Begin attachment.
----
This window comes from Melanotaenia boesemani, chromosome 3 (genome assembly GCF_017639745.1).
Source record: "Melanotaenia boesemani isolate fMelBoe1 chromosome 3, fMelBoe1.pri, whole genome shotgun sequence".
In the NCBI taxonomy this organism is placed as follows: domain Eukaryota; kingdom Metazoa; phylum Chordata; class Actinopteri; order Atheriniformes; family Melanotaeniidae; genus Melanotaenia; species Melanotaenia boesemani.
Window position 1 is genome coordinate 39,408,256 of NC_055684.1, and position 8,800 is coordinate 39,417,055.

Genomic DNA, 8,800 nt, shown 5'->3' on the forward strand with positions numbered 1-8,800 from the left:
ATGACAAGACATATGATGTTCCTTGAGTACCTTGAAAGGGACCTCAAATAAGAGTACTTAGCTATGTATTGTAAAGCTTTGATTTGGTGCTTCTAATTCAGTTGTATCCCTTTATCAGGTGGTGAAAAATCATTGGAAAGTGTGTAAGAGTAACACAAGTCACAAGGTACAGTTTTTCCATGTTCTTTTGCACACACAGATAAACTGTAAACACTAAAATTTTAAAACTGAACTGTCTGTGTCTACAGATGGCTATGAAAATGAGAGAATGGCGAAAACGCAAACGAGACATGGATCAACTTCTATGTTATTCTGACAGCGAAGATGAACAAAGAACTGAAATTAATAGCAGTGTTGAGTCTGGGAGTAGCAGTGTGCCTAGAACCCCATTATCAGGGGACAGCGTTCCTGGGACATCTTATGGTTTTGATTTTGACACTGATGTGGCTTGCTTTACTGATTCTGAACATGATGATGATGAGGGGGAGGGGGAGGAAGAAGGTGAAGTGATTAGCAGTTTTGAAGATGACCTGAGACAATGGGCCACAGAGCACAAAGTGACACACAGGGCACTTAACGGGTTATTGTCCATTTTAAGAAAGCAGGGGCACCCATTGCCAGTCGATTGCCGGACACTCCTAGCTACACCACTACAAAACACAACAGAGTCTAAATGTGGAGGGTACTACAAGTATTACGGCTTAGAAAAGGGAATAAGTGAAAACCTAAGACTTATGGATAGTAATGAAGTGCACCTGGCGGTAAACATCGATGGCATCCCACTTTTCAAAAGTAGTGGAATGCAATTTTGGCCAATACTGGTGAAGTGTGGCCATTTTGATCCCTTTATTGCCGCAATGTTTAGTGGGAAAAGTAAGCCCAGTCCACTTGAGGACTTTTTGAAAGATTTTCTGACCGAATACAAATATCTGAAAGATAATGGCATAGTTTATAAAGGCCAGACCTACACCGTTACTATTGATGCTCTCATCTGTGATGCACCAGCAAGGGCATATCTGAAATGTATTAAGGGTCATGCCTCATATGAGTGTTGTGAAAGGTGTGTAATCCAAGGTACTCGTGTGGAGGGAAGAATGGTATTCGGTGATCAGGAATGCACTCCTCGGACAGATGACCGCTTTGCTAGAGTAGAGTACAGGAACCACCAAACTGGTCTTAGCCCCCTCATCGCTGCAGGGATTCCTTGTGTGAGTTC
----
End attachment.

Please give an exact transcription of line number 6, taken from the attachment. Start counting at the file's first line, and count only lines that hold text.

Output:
ATGACAAGACATATGATGTTCCTTGAGTACCTTGAAAGGGACCTCAAATAAGAGTACTTAGCTATGTATTGTAAAGCTTTGATTTGGTGCTTCTAATTCAGTTGTATCCCTTTATCAGGTGGTGAAAAATCATTGGAAAGTGTGTAAGAGTAACACAAGTCACAAGGTACAGTTTTTCCATGTTCTTTTGCACACACAGATAAACTGTAAACACTAAAATTTTAAAACTGAACTGTCTGTGTCTACAGATGGCTATGAAAATGAGAGAATGGCGAAAACGCAAACGAGACATGGATCAACTTCTATGTTATTCTGACAGCGAAGATGAACAAAGAACTGAAATTAATAGCAGTGTTGAGTCTGGGAGTAGCAGTGTGCCTAGAACCCCATTATCAGGGGACAGCGTTCCTGGGACATCTTATGGTTTTGATTTTGACACTGATGTGGCTTGCTTTACTGATTCTGAACATGATGATGATGAGGGGGAGGGGGAGGAAGAAGGTGAAGTGATTAGCAGTTTTGAAGATGACCTGAGACAATGGGCCACAGAGCACAAAGTGACACACAGGGCACTTAACGGGTTATTGTCCATTTTAAGAAAGCAGGGGCACCCATTGCCAGTCGATTGCCGGACACTCCTAGCTACACCACTACAAAACACAACAGAGTCTAAATGTGGAGGGTACTACAAGTATTACGGCTTAGAAAAGGGAATAAGTGAAAACCTAAGACTTATGGATAGTAATGAAGTGCACCTGGCGGTAAACATCGATGGCATCCCACTTTTCAAAAGTAGTGGAATGCAATTTTGGCCAATACTGGTGAAGTGTGGCCATTTTGATCCCTTTATTGCCGCAATGTTTAGTGGGAAAAGTAAGCCCAGTCCACTTGAGGACTTTTTGAAAGATTTTCTGACCGAATACAAATATCTGAAAGATAATGGCATAGTTTATAAAGGCCAGACCTACACCGTTACTATTGATGCTCTCATCTGTGATGCACCAGCAAGGGCATATCTGAAATGTATTAAGGGTCATGCCTCATATGAGTGTTGTGAAAGGTGTGTAATCCAAGGTACTCGTGTGGAGGGAAGAATGGTATTCGGTGATCAGGAATGCACTCCTCGGACAGATGACCGCTTTGCTAGAGTAGAGTACAGGAACCACCAAACTGGTCTTAGCCCCCTCATCGCTGCAGGGATTCCTTGTGTGAGTTC